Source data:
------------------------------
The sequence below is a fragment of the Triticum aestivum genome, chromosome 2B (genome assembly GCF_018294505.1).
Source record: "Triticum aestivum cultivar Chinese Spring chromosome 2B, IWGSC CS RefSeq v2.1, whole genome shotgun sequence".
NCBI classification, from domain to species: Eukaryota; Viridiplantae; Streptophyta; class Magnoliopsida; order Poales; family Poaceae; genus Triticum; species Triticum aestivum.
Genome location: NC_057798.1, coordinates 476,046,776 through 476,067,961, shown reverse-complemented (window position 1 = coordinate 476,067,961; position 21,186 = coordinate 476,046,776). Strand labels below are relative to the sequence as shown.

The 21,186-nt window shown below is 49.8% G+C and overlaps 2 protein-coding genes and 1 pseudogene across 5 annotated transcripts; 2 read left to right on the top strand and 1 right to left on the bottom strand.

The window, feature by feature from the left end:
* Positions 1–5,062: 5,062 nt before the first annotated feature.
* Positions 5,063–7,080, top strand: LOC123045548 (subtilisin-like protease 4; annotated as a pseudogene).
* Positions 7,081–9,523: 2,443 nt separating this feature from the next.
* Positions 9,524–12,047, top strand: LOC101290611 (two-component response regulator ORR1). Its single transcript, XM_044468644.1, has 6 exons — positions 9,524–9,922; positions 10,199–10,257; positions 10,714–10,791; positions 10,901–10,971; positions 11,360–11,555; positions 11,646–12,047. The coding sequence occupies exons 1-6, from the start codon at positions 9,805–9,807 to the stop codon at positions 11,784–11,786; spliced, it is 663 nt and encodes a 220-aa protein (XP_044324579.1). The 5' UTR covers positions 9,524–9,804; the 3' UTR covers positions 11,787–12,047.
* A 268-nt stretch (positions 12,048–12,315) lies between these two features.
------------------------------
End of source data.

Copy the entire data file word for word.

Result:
The sequence below is a fragment of the Triticum aestivum genome, chromosome 2B (genome assembly GCF_018294505.1).
Source record: "Triticum aestivum cultivar Chinese Spring chromosome 2B, IWGSC CS RefSeq v2.1, whole genome shotgun sequence".
NCBI classification, from domain to species: Eukaryota; Viridiplantae; Streptophyta; class Magnoliopsida; order Poales; family Poaceae; genus Triticum; species Triticum aestivum.
Genome location: NC_057798.1, coordinates 476,046,776 through 476,067,961, shown reverse-complemented (window position 1 = coordinate 476,067,961; position 21,186 = coordinate 476,046,776). Strand labels below are relative to the sequence as shown.

The 21,186-nt window shown below is 49.8% G+C and overlaps 2 protein-coding genes and 1 pseudogene across 5 annotated transcripts; 2 read left to right on the top strand and 1 right to left on the bottom strand.

The window, feature by feature from the left end:
* Positions 1–5,062: 5,062 nt before the first annotated feature.
* Positions 5,063–7,080, top strand: LOC123045548 (subtilisin-like protease 4; annotated as a pseudogene).
* Positions 7,081–9,523: 2,443 nt separating this feature from the next.
* Positions 9,524–12,047, top strand: LOC101290611 (two-component response regulator ORR1). Its single transcript, XM_044468644.1, has 6 exons — positions 9,524–9,922; positions 10,199–10,257; positions 10,714–10,791; positions 10,901–10,971; positions 11,360–11,555; positions 11,646–12,047. The coding sequence occupies exons 1-6, from the start codon at positions 9,805–9,807 to the stop codon at positions 11,784–11,786; spliced, it is 663 nt and encodes a 220-aa protein (XP_044324579.1). The 5' UTR covers positions 9,524–9,804; the 3' UTR covers positions 11,787–12,047.
* A 268-nt stretch (positions 12,048–12,315) lies between these two features.